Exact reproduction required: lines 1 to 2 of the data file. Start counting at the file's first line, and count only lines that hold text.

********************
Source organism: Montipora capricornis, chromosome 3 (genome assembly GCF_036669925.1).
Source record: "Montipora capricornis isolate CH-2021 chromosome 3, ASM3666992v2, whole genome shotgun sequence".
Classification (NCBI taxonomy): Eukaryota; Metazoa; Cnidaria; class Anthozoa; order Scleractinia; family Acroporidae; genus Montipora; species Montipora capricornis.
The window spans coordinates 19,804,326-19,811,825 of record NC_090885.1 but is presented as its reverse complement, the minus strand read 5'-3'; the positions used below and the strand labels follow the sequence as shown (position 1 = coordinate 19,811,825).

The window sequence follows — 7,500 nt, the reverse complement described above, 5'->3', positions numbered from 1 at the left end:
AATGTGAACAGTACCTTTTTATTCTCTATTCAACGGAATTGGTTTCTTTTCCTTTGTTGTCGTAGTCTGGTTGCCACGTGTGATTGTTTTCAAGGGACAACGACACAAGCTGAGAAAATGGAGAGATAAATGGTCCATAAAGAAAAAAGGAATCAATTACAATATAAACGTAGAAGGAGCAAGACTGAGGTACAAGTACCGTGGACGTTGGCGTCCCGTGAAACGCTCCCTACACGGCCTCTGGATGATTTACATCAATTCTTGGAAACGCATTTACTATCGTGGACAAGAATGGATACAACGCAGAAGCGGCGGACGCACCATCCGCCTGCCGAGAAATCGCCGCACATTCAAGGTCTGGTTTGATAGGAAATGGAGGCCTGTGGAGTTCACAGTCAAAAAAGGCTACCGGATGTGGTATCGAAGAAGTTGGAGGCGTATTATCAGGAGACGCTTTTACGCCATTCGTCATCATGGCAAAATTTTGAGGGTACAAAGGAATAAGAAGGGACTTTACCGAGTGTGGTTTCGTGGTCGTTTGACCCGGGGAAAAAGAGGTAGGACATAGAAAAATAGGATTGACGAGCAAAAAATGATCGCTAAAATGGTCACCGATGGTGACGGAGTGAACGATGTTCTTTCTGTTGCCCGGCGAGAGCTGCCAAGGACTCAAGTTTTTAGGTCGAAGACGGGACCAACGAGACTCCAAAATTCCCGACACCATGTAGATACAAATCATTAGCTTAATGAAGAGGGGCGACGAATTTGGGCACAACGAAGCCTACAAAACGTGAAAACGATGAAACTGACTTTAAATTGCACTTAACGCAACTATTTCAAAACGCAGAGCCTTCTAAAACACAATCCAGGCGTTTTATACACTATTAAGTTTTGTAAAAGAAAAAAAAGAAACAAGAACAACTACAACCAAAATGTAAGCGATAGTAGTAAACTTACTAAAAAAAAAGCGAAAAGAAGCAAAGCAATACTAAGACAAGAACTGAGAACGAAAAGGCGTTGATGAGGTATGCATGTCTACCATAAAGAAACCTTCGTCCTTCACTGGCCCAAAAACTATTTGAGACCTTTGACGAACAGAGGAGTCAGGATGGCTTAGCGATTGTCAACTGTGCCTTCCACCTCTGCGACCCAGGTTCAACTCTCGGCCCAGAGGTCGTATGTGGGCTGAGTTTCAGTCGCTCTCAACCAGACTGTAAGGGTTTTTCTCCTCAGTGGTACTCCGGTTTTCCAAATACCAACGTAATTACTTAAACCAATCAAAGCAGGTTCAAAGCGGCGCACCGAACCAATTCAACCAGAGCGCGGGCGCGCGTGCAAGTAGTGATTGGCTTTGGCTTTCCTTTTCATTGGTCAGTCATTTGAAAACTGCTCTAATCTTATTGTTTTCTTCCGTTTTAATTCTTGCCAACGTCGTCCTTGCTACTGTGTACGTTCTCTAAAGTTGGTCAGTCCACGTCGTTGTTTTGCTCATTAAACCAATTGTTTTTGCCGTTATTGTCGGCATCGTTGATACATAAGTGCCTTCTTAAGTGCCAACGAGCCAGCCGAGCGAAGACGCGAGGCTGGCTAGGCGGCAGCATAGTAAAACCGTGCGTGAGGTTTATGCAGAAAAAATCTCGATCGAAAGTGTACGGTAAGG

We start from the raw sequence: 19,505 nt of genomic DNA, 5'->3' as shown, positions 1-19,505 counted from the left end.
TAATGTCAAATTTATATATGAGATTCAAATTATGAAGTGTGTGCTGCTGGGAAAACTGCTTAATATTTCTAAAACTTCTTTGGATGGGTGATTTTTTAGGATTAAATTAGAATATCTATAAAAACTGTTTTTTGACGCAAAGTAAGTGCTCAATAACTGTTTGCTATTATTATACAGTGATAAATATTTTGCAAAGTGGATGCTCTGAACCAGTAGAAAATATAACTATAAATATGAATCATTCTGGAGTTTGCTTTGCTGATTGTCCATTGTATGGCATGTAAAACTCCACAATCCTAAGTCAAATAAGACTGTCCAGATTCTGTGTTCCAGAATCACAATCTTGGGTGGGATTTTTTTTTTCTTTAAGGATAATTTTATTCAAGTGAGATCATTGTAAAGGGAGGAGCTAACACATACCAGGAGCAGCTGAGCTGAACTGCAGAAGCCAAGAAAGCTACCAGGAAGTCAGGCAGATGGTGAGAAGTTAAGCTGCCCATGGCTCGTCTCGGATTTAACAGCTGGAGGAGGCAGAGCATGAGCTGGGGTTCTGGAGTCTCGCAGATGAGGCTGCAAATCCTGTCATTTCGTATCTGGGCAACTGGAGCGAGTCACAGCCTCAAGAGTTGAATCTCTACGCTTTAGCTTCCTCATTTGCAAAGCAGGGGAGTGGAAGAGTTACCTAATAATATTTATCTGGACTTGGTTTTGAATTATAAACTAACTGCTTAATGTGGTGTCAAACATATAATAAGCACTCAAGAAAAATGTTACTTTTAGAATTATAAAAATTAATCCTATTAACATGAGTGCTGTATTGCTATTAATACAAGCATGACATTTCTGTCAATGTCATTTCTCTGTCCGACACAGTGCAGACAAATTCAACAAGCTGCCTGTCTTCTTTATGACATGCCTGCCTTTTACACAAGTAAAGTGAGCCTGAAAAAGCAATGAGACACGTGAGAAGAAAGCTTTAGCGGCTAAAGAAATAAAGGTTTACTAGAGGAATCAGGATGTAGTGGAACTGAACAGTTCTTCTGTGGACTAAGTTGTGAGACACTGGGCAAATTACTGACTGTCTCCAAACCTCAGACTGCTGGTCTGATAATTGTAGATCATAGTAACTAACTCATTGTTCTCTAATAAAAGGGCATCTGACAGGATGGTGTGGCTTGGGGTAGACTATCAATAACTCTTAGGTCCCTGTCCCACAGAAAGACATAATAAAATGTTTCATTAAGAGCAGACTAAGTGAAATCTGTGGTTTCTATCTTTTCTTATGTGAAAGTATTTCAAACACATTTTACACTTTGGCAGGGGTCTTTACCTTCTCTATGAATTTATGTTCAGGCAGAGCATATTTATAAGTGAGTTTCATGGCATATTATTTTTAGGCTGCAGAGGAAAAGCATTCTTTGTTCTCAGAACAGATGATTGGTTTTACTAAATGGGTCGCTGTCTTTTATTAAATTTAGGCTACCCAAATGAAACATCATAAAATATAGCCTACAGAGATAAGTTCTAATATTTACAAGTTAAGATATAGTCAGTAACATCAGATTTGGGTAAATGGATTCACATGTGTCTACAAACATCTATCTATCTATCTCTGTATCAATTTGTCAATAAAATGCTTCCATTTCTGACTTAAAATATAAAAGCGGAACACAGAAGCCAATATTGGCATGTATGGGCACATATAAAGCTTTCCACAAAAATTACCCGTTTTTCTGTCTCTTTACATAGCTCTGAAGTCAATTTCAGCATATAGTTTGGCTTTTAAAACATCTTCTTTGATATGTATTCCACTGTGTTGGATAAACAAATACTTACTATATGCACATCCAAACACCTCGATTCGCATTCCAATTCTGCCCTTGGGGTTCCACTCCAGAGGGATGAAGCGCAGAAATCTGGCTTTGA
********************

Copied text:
Source organism: Montipora capricornis, chromosome 3 (genome assembly GCF_036669925.1).
Source record: "Montipora capricornis isolate CH-2021 chromosome 3, ASM3666992v2, whole genome shotgun sequence".